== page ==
This week we have a bat mitzvah in shul, and the derashah is really centered on that bat mitzvah, so I won’t be posting it for at-large reading. Here are some notes from recent Daf Yomi topics, though. For those learning Daf Yomi this may be of interest.
For all others – Haveil Havalim is located here on Sunday; see you then!
Why am I confident that if I find a Get among a man’s own personal effects, I can be sure it is his? Rashi says it’s because the Get is in his house, but Tosafot או seems to disagree; he says the issue is not the house, since many people may pass through the house, but rather it’s the fact that the Get is among his personal effects.
Statistically, people who reach a certain age without developing key diseases are likely to reach a very old age. The gemara noted this here in its כיון דאיפליג איפליג comment - "once a person has reached a certain age in good health, we expect him to reach an unusually great age."
The gemara says that a proxy sent to deliver a Get need not be concerned that the sender may have died before the delivery, because “it would be impossible” to worry about this. Rashi explains this in light of his definition of Agunah. Rashi takes “Agunah” to refer to a woman who is married but unable to live with her husband, even just because of physical distance, and so he understands that the gemara is concerned with providing a mechanism through which a Get may be delivered long-distance, to prevent this Agunah circumstance.
One view in our gemara says that even if we were concerned that a Get-sender might die before delivery, one could still drink from a barrel with the expectation of tithing at the end, and not be concerned lest the barrel break in the interim, since one could appoint someone to guard the barrel. The gemara then asks, “But who will watch the watchman?”
In other circumstances, such as the beginning of Yoma, the gemara answers such reductio ad absurdum questions by saying, “אין לדבר סוף, There is a limit to what we can do.” The gemara here does not give that answer.
I think the reason we do not give that answer here is that here we have a real, practical concern about an existing problem, and we cannot answer that by saying, “Oh, well, we can’t worry about that.” In the other cases, though (like in the beginning of Yoma regarding setting up a backup wife for a Kohen Gadol before Yom Kippur), the idea is a positive enactment to forestall a problem later, and there is a limit to how much forestalling we can do.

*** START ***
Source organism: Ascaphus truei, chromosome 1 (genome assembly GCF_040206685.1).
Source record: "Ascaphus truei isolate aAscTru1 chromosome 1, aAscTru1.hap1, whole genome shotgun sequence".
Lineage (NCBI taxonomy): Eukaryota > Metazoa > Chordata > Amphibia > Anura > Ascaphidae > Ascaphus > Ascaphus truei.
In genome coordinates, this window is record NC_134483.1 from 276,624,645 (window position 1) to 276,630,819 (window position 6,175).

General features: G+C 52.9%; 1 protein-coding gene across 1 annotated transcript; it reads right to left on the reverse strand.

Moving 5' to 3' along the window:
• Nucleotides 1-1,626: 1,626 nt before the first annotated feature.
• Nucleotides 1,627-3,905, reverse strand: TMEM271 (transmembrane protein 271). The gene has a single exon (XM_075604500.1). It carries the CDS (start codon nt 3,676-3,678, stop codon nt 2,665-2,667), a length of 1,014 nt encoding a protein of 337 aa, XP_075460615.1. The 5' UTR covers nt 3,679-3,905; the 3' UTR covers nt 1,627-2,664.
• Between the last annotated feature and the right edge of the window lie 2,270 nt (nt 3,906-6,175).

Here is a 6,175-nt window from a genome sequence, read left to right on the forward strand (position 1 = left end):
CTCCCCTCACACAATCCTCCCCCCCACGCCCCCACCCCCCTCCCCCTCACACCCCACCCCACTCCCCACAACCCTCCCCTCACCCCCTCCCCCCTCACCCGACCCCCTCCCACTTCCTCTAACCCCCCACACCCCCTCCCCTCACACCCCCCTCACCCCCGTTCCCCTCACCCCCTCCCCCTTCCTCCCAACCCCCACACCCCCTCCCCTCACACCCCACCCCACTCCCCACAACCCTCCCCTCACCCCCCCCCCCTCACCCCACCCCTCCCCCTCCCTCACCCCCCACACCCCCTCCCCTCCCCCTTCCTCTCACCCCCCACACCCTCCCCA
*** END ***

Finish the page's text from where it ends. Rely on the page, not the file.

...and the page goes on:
In other words: In our case, if the barrel breaks then he drank untithed produce. This is a pressing problem, and it’s right here. In the other cases, if the Kohen Gadol’s wife dies then we simply need to appoint a new Kohen Gadol for Yom Kippur.
Rashi קומנטריסין seems to have a typo – it should be להרוג, not ליהרג. A rather significant difference!
The gemara here talks about believing a secular court when it declares,מסיח לפי תומו, that it has executed someone. The gemara in Bava Kama 114b limits such declarations, saying they apply only to permit a woman to remarry or remain with her husband, or for a rabbinic issue.
We know that a court may well find merit for the defendant after the verdict is in; when the gemara says that doesn’t happen, it means that this is not common. (Rashi, Tosafot)
See Tosafot מי.
The third answer on the page seems to rely on changing the braita, reversing the חוששין and the אין חוששין.
Rashi brings two explanations of “when the water gathers in the בוסר”, in the former talking about unripe grapes filling with fluid as they ripen, and in the latter talking about water being added to the pressing of terminally underripe grapes, to produce vinegar. The latter fits our general use of בוסר, as grapes which will never ripen. See Tosafot ובשעת, though.
The gemara here spends quite a bit of time on the importance of the winds for the survival of the world. The gemara does this elsewhere, as well.
Certainly, in Israel the winds are of grave importance. The “Hadley cell” formed by hot air rising at the equator, flowing to the 30-degree latitude and then cooling and descending in the Negev causes the Negev air to soak up moisture, which is what dries out that area and prevents rainfall. Changes in wind strength and direction could affect the resulting dryness and temperature.
Tosafot מהו points out that a Get may be annulled without witnesses, but that we require clearcut knowledge of his intentions before the Get is delivered.
A husband wrote a Get, hired a delivery agent, and then cancelled the Get. The gemara asks if he may then re-start the mission, using the same Get document.
On the face of it, there should be no problem doing this; why is this a question? I heard in the name of Rav Herschel Schachter that the problem might be the interruption between writing (וכתב) and delivering (ונתן) the Get.